“It’s so tempting for those of us who provide services….support workers, housing providers, social workers, community workers, health visitors, GPs…to see ourselves as the ones with the gifts. The ones with the solutions. The superheroes ready to fly in and save people.
Maybe there is already a superhero living on their street” – John Wade
The typical story arc of the superhero is fairly predictable.
The journey to greatness begins with a background rooted in tragedy or potentially limiting life events:
- The sudden death of family members (For example, Batman or Spiderman).
- Being cast out alone into an unknown world where you are markedly different from everyone else (Superman or Thor).
- Troubled or abusive families triggering low self-esteem or even mental illness (Wonder Woman or Bruce Banner/The Hulk).
Having got us firmly rooting for the underdog the story unfolds, telling of the discovery of a hidden power or talent , and the difficulties of coming to terms with it.
This will be followed by a challenge to those newly found skills and a struggle against a society that wants to put the budding hero back in their place. This is usually represented through the introduction of a nemesis or villain.
And finally the story will tell of the mastery of their talents – and an acknowledgement that with power comes a responsibility to help others fulfil their own potential.
I don’t think Jerry Siegel and Joe Shuster were thinking about asset based community development when they created Superman in the 1930’s. However the stories they wrote and inspired always trod a familiar path: the most unlikely people developing skills that others thought them unworthy or incapable of.
The potential for people to do amazing things.
This belief in people is evident all too rarely in the public sector. Indeed – it seems we are almost hard wired to think of people as problems.
If you don’t believe me – take a look around.
- An ageing population is set to cost us an extra £1 billion a year by 2034 , as older people become a ‘massive burden’ on society.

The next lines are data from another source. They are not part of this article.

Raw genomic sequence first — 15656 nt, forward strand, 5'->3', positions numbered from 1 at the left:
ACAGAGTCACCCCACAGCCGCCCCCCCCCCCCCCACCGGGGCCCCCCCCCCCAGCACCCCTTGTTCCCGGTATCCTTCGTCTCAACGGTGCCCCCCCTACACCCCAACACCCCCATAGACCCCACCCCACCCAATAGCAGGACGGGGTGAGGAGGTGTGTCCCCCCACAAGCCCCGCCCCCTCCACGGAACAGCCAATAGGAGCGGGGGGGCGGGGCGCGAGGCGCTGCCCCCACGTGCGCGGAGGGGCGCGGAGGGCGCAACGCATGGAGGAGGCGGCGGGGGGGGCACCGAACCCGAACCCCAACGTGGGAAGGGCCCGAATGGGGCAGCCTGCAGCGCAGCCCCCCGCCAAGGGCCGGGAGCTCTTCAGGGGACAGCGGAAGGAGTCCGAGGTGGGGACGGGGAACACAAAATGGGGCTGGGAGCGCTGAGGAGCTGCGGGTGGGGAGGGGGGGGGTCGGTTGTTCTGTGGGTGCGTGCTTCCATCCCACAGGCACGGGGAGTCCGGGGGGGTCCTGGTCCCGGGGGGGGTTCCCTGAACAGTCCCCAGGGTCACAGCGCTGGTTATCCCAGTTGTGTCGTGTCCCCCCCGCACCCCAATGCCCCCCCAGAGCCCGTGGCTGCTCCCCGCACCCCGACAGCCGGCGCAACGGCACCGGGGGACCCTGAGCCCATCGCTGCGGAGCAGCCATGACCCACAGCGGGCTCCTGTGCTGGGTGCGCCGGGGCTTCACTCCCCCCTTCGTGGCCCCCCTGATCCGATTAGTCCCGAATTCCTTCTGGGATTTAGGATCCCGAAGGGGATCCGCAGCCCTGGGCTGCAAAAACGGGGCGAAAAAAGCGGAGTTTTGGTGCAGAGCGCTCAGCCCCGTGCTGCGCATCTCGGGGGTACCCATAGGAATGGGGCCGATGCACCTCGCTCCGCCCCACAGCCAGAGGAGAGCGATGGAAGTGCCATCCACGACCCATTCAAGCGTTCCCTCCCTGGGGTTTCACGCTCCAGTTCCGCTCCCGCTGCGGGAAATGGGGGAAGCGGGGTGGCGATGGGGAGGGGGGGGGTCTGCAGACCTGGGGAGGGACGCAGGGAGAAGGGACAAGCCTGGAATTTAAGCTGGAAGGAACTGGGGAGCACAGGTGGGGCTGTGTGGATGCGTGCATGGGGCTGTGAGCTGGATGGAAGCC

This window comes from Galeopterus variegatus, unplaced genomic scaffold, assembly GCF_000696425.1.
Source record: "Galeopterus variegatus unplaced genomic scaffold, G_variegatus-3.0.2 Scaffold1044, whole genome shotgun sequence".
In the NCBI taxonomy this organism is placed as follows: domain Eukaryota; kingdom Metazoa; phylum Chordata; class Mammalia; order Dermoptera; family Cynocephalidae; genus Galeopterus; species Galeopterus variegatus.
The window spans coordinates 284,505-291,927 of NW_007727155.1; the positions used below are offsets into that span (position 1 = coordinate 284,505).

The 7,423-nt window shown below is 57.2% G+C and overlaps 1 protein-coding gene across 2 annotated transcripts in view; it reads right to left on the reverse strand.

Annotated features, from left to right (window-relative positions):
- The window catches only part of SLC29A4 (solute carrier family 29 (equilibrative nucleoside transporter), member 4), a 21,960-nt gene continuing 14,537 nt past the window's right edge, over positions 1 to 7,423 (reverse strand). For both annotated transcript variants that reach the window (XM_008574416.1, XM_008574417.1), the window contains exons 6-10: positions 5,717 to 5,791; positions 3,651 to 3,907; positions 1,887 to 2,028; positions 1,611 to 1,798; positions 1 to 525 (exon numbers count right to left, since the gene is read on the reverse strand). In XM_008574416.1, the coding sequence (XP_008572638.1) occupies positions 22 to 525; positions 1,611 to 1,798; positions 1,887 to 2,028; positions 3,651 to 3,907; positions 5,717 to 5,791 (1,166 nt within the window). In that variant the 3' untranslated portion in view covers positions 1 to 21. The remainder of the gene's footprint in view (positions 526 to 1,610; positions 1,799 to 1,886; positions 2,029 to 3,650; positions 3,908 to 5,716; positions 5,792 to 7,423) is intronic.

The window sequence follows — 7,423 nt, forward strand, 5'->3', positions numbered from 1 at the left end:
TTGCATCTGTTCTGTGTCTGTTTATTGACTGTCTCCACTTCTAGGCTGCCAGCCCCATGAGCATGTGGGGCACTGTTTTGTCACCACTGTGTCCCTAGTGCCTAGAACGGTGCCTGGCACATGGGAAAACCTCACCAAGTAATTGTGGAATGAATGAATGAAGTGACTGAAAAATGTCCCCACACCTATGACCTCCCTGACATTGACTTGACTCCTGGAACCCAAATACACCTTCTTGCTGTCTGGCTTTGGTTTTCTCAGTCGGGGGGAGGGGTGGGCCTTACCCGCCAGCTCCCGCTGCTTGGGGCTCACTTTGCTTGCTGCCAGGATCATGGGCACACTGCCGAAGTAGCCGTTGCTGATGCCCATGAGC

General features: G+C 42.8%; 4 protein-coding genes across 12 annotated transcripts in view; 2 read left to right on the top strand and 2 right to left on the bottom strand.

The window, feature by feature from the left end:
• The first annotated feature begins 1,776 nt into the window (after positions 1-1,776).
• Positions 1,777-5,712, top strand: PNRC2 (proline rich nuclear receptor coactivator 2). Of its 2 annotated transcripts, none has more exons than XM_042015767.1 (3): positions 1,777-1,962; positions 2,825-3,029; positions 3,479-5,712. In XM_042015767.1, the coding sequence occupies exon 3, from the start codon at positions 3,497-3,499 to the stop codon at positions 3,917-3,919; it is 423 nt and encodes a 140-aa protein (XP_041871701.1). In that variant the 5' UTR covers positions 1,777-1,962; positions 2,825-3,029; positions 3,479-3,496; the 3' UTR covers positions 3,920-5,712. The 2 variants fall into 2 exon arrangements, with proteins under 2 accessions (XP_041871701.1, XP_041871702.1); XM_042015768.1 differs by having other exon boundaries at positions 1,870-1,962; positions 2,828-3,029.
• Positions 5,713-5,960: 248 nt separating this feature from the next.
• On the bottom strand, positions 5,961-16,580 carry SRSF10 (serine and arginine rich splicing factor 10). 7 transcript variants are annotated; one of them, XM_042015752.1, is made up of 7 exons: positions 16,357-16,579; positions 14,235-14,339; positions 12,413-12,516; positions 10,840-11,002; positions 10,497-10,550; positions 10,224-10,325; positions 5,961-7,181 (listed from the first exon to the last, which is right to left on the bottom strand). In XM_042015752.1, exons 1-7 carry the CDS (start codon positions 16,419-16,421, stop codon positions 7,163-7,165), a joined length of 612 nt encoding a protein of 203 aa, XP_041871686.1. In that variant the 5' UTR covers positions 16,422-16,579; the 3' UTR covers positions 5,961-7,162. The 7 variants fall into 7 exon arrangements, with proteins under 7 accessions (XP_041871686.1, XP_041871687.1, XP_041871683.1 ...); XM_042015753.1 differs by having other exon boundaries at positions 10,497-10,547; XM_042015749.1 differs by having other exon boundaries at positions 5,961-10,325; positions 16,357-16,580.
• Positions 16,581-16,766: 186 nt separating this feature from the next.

- A ‘lost generation‘ of youngsters lacking in such basic skills that they can’t even maintain eye contact during job interviews.
- Social housing tenants who are so feckless they can’t cope with having benefits paid direct to them , without submitting to the temptation to blow it on fags and booze.
- An NHS at breaking point because the public don’t understand that A+E Departments are meant only for emergencies.
Clearly too much of our time is focussed on seeing the flaws and shortcomings, zeroing in on gaps and insufficiencies in every person, relationship or situation.
This deficit based mindset has profound implications, not least economically. Our organisational cultures will become trained to perceive people as problems – which will further distance them from communities they serve.
Adopting an asset based approach would help us tackle these ‘problems’ very differently:
- Older people have wonderful skills and wisdom that we can now tap into for longer than ever before.
- Young people have remarkable talents and capabilities – different ones than we did at that age.
- Social housing tenants are not a breed apart but have often had their aspirations crushed by a system that celebrates need and dependency.
- The NHS is an institution that people would fight for – and there’s an army of community connectors available to help it operate more effectively.
Judging by the conversations I see going on – things are changing.
I see a growing movement of asset based thinking and the rise of a community of connected care.